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6 Lessons On Managing Money That I Learned From My Grandfather

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This post brought to you by ‘Secret Lives of Americans,’ a groundbreaking doc series that takes a look at the secrets we all keep, and the strength it takes to reveal them to our family and friends. Watch all-new episodes Fridays at 10 p.m. ET/PT on Pivot, Participant Media’s television network.
Unsplash - Carlos Muza
Unsplash – Carlos Muza

My grandfather was poor. Given that he came of age during the Depression this might not seem particularly surprising, but the Depression had little to do with it. My grandfather was born into a sharecropping family and in low years they had to move from one place to the next, often because they were behind on rent, couldn’t pay, and still had to find a way to work and eat.

Thankfully, through my grandfather and father’s hard work, I didn’t grow up this way. However, I’ve seen the places where my grandfather grew up in Northeast Kentucky, and I’ve heard the stories. The memory of that decades-old poverty was instilled in me from a very young age, and, as a result, I’ve always been scared to death that I might someday become poor. The memory has also kept me honest with my finances and served as a reminder that if I’m not careful, I could reverse all the progress my family has achieved.

According to a 2015 assessment, the US ranked 14th among 148 countries in terms of financial literacy. Most Americans are living precariously in terms of their finances, and if they had to, could not pay an emergency bill of $1,000 (S&P Global Financial Literacy Study). With wages flat for decades, underemployment still rampant, and the cost of living rising every year, it’s not difficult to see why many people have so much difficulty saving. Add to that the lack of personal finance instruction available in schools, and you have a recipe for disaster.

We’ve partnered with Secret Lives of Americans, a series that takes an unflinching look at the secrets we keep – like financial instability. One of the key episodes of the show follows Quincy, once a manager for Bloomingdale’s but now unemployed and saddled with the trappings and expense of a lifestyle she can no longer afford, along with the responsibility of paying for high-priced private school for her daughter. Below we bring you some tips to help you prepare and get ahead with your personal finances.

  1. Don’t Be Afraid To Work Harder Than Your Friends.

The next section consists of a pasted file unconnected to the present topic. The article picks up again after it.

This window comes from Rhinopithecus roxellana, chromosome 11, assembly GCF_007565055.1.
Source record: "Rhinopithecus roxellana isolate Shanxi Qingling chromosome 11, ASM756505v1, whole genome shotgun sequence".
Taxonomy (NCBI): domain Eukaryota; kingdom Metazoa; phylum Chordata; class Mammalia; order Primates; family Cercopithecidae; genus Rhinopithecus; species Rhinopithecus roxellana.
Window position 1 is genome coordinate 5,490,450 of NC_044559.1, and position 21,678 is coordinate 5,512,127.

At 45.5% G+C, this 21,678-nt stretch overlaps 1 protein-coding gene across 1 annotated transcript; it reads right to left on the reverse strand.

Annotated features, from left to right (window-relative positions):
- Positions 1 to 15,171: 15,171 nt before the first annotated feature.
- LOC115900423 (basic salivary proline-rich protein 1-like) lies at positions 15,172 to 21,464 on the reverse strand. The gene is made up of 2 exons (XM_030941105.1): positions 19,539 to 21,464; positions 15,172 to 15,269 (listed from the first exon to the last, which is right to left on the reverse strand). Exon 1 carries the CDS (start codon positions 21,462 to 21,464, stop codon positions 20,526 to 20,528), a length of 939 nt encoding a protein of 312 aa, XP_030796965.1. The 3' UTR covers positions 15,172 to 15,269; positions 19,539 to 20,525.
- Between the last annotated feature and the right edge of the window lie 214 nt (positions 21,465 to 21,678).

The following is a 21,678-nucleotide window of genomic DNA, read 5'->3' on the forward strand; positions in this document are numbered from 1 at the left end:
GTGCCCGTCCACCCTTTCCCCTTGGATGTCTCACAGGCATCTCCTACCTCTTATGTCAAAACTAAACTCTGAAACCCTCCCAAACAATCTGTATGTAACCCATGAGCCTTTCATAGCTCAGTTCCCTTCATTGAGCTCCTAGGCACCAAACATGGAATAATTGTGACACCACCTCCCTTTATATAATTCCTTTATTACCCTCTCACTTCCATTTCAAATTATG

By work, I don’t just mean putting in your forty hours and heading home. That’s fine – it’s great, in fact – but learning to look out for extra opportunities is the way to get ahead.

You never know what’s going to happen. The world moves on without our control and disasters strike unexpectedly. One minute you could be putting in your hours and contributing to the company that employs you, and the next minute you could be laid off through no fault of your own, like in Quincy’s situation. If you have a side hustle – something else you do for money, even if it’s as simple as bartending twice a month – you have another source of income and a cushion against unwelcome surprises.

Pursue several things at once. Give yourself escape hatches in case something goes wrong.

  1. Don’t Be Too Proud Ever.

There may come a time when you have to endure financial hardship for the sake of some personal goal. In my case, my significant other wanted to go back to school and get retrained for the medical field. That meant she wouldn’t work as much and I’d be picking up the tab to help her through two years of school. We made this decision as an investment for both of us. Now, two years later, we’ve achieved our goal and she’s landed a job with her new degree.

Those two years before she graduated were hard – I was not able to save and we weren’t able to go out much at all – but they paid off. Plus, I became intimately familiar with my crockpot and the texture of rice and sardines (which are delicious, btw). I basically put my social life on hold. What I tried to remind myself throughout, and sometimes it was hard, is that I am not owed a certain lifestyle.

Don’t ever be too proud, ever. It can be the difference between staying disciplined and losing sight of your goals. And if you’re living above your means then stop. Jettison everything you can’t afford or else you sink under the weight of it.

Don’t be too proud to start from the bottom again if you have to.

  1. Stay Afraid (At Least A Little).

Remain aware that the worst can happen even when you think things are going better than ever.

There’s a story my grandfather told me from when he was seven or eight years old. His father had managed to save enough money to buy a mule. This was cause for a lot of celebration because it meant that they wouldn’t have to rent a mule from the landowners where they farmed and could take home more money from their work.